Miss­ing the mark

Caps ham­string vic­tims, fail to slow ris­ing costs of care, mal­prac­tice in­sur­ance

Modern Healthcare - - Opinions Commentary - David Barry Jr.

Caps on com­pen­sa­tion for noneco­nomic in­juries suf­fered by vic­tims of neg­li­gent med­i­cal care are, at best, a pro­posed so­lu­tion to ris­ing health­care costs that is based on ig­no­rance of our jus­tice sys­tem. At worst, caps are a mean­spir­ited at­tempt by the med­i­cal es­tab­lish­ment and its in­sur­ers to gain eco­nomic ad­van­tage at the ex­pense of those least able to bear that bur­den.

Un­der pro­pos­als re­cently con­sid­ered by Congress, a 4-year-old girl, ren­dered blind by plainly neg­li­gent med­i­cal care, would be given a max­i­mum of $250,000, be­fore at­tor­ney’s fees and ex­penses, to com­pen­sate her for more than 70 years of blind­ness. The same com­pen­sa­tion would be given to the fam­ily of a 36-year-old stay-at-home mom killed by sub­stan­dard care, leav­ing be­hind her hus­band and four chil­dren un­der the age of 12.

The Illi­nois Supreme Court de­ter­mined in cases in 1976 and 1997 that lim­it­ing re­cov­ery in med­i­cal mal­prac­tice cases by im­pos­ing caps on noneco­nomic dam­ages is “ar­bi­trary” and de­nies those most se­ri­ously in­jured equal pro­tec­tion and due process of law un­der both the U.S. and Illi­nois con­sti­tu­tions, by plac­ing “the en­tire bur­den … on one class of in­jured plain­tiffs.” The state Supreme Court also de­ter­mined that caps “in­vade the power of the ju­di­ciary to limit ex­ces­sive awards of dam­ages.”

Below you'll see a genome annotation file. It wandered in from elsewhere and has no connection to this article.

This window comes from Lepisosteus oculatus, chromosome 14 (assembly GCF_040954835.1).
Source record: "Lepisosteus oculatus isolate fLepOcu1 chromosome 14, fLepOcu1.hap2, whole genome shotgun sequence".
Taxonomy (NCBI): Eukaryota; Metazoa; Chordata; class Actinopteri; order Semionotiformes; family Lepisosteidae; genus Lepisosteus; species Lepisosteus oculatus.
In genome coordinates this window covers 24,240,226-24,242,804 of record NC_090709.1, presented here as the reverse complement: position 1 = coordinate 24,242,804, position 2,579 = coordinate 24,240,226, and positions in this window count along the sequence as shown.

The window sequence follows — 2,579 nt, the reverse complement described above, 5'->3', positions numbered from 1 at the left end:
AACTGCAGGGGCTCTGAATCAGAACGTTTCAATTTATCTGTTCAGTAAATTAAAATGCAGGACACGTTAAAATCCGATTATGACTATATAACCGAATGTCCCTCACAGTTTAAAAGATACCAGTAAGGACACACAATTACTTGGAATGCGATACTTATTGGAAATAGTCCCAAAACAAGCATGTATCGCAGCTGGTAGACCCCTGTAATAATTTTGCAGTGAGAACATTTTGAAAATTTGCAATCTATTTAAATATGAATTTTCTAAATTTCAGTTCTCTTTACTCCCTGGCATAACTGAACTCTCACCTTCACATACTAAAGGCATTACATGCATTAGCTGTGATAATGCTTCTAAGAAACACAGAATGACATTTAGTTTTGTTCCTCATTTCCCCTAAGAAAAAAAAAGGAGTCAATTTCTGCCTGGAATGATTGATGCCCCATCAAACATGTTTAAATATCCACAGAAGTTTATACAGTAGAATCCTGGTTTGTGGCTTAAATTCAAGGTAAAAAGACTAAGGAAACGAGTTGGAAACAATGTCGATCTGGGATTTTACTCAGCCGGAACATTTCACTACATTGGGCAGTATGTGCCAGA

There are com­pelling rea­sons, be­yond the le­gal­i­ties, to re­ject caps:

For the rule of law to work, all cit­i­zens must be ac­count­able through a process that is ac­ces­si­ble to all.

It is long a tra­di­tion of our democ­racy to do jus­tice with ju­ries. The Sev­enth Amend­ment is not an af­ter­thought.

Noneco­nomic dam­ages, un­der the law, are in­tended to com­pen­sate vic­tims for years of phys­i­cal pain, men­tal suf­fer­ing and the loss of the qual­ity of life they would have had ab­sent the mal­prac­tice. It is the only form of com­pen­sa­tion that does not just pass through the vic­tim on its way to some­one else, as is the case with dam­ages for fu­ture med­i­cal costs or lost wages. Con­se­quently, noneco­nomic dam­ages are based on so­ci­ety’s com­pas­sion for in­no­cent vic­tims and the be­lief that those who caused them in­jury owe it to them to make their lives as bear­able as pos­si­ble.

Pro­po­nents ar­gue that caps will re­duce “friv­o­lous” law­suits and avoid “jack­pot” jus­tice. Th­ese are very catchy terms, but they are hor­ri­bly mis­lead­ing.